At its core, Samurai is an area control game played on a map of Japan that grows or shrinks depending on the number of players (2-4). Honshū is always in the game, and with three players you add in Kyushū and Shikoku. A fourth player means that Hokkaido is added. The number of players also determines how many tokens – Buddhas, peasants, and helmets – are used. There's no guarantee that every player will have the same number of turns in a game or get to play all of his tokens, so it pays to be proactive and make double (or triple, or more) turns when possible and prudent.
Each player has, at the beginning, the same set of 20 tiles. Each basic tile can influence only one of the three token types, and the number on the tile determines how influential it is. Samurai and ships will influence any token they are near. These are mostly all different (there are a few repeats), and your best move each turn is determined by which five you have in your hand at any given moment. Sitting on basic, powerful tiles that only affect one type of token? Try to place them between two of those tokens somewhere on the board. Have some ships and other "fast" tiles? Make your move to snatch away a token that your opponent thought was safe. Also, there are special tiles that allow you to reuse a piece or swap tokens, which can really change someone's plans.
Tokens are captured once all of the hexes surrounding them are filled with influence tiles. Whoever has the most influence on the surrounded tokens gets them, unless there is a tie, in which case they are set aside. The game ends when one of two things happens: a.) all of the figures of any one type are captured or b.) four tied tokens were removed from the board. Once the end is triggered, final scoring happens, and this is where digital board gaming makes things oh so easy. The App
See, one of the brilliant things about playing Samurai on the iPhone is the automatic bookkeeping. This is not an impossible board game to score and determine the winner of, but it isn't the easiest endgame in the world, either. When you buy the Rio Grande version, for example, there are a lot of descriptions and examples at the end of the rulebook to make sure that you understand who won and why. In the app, these explanations are also available, but there's also a big fat screen that names the winner. Of course, if you want your name to appear in the bright lights, you'll need to understand the ins and outs of the game.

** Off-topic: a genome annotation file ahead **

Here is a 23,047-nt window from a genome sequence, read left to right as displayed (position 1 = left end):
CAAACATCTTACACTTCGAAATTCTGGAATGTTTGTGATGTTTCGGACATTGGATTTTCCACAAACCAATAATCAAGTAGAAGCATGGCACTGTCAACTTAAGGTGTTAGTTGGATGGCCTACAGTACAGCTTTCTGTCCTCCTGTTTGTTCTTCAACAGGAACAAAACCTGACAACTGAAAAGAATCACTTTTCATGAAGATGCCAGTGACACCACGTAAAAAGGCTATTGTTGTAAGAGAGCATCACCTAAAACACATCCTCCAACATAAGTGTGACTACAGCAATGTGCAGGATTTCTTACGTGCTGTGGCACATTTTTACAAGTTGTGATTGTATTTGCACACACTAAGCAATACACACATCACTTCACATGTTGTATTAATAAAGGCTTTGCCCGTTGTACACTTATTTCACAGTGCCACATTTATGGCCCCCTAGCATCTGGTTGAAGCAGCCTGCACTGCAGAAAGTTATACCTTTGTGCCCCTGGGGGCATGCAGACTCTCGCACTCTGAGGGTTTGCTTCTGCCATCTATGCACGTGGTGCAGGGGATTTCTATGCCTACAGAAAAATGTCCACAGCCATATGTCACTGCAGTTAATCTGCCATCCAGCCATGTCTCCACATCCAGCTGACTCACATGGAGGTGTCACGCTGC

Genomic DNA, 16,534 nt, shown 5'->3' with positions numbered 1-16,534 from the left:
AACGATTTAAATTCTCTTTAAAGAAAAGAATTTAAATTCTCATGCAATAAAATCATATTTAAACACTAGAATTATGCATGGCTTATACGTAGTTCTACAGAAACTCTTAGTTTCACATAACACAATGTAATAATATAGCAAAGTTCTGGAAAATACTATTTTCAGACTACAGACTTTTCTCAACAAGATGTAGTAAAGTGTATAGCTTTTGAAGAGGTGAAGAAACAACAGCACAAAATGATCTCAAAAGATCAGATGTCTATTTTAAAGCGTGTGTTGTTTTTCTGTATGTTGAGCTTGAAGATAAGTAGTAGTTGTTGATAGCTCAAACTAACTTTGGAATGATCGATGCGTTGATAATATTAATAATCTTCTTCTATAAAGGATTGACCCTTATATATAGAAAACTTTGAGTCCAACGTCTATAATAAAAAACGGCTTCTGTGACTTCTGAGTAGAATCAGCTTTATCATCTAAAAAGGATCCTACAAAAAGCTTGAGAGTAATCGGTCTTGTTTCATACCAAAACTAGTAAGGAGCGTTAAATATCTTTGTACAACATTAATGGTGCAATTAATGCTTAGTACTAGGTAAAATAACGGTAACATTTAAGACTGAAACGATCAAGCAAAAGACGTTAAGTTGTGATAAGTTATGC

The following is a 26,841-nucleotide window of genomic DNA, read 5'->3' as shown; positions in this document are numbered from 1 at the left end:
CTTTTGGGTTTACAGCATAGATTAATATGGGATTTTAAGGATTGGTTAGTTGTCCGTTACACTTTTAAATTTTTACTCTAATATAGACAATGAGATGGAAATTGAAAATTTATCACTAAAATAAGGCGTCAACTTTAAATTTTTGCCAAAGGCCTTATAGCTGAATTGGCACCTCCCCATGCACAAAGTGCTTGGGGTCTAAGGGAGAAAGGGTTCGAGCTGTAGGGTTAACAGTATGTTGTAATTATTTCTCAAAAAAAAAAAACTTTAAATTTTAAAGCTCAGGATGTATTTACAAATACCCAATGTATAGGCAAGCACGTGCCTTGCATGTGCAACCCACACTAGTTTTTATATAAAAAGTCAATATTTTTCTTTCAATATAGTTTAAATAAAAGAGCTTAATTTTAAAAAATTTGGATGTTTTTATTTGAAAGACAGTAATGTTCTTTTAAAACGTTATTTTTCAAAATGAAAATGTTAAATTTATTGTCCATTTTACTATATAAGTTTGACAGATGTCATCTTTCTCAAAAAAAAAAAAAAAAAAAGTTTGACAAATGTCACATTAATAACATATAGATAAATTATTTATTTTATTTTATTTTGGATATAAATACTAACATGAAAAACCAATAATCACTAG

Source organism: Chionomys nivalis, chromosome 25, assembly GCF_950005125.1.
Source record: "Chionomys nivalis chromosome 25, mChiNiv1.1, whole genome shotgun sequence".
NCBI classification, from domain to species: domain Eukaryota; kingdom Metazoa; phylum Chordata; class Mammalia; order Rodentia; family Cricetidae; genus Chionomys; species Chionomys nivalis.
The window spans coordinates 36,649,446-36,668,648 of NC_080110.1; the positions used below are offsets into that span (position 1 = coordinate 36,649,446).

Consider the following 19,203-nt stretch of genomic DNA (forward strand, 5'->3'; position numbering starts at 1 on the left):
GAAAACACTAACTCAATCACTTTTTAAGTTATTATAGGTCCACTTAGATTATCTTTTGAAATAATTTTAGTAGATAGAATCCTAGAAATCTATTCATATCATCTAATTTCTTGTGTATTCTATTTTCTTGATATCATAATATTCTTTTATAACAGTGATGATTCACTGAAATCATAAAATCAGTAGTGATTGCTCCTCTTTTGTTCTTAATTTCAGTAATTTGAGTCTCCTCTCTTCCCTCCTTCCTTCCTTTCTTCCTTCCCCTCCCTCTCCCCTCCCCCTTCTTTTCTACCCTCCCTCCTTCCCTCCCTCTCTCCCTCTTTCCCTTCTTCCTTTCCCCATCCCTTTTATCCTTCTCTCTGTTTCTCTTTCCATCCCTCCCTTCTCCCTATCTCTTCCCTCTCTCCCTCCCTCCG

Here's how it works in the app. First, all of the captured tokens are revealed (if they were hidden). If any player captured the most of two types, he wins. If not, then you look to see if only one person got a majority (of just one token type). If so, he wins. If, on the other hand, multiple people had a majority of one type, then all of the players with a majority look to see how many other
tokens they have, and whoever has the most wins. If there is a tie for these tokens that were not part of a player's majority, then the winner is the player with a majority who has the most overall tokens (further ties just mean they share the victory). Also, if no player has a majority, then the winner is the player who captured the most tokens. Like I said, it's not the easiest thing to explain, which is why it's nice to let the app do the calculating.
Just like in the board game, players can select their starting hands or begin with five random tiles. Also, while the board game is correctly played with the captured pieces hidden behind player screens, the app gives you an option to have the number of each token captured by the players displayed or hidden. When you're managing multiple online games at once, displaying them is a lifesaver.
Speaking of which, Samurai works well as a one-player vs. AI app, but there's a lot of multiplayer goodness here, too. Pass and play works well, but Samurai really shines when it comes to online multiplayer (full disclosure: I helped beta test this portion of the app a little, but things were already quite robust and worked out by the time I signed up). Using push notifications, a slick in-game method to switch between ongoing games, and full chat and game logs, signing up to play this game with friends – or strangers – across the world is a breeze. You can pick different lengths of time between turns – from five minutes on the quick end to three days on the real relaxed side – and if your opponent doesn't show, you can have the game's AI simulate their turn. An in-game chat, leaderboard, and player profiles round out the package. Now that the app is live, we expect there to be a lot more noobs to challenge. An ELO ranking system keeps track of who's kicking Samurai butt and taking names.
The future could be bright for local multiplayer. Rios has promised to make Samurai a universal app in the near future, and we hope that there will be a way to keep the iPad open in the center of the table with the entire map visible to all players. Using a tap-to-see method – the way money/points are handled in Small World, for example – would make this possible. If this happens, then the discerning board gamer list of "must-buy" apps will grow yet again.
If you're searching for the game on the App Store and don't want to, just hit this link
; make sure to search for Reiner Knizia's Samurai, otherwise you'll have to sift through a lot of unrelated apps about samurai. None of them, as far as we can tell, involve laying tiles to control locations, so why bother?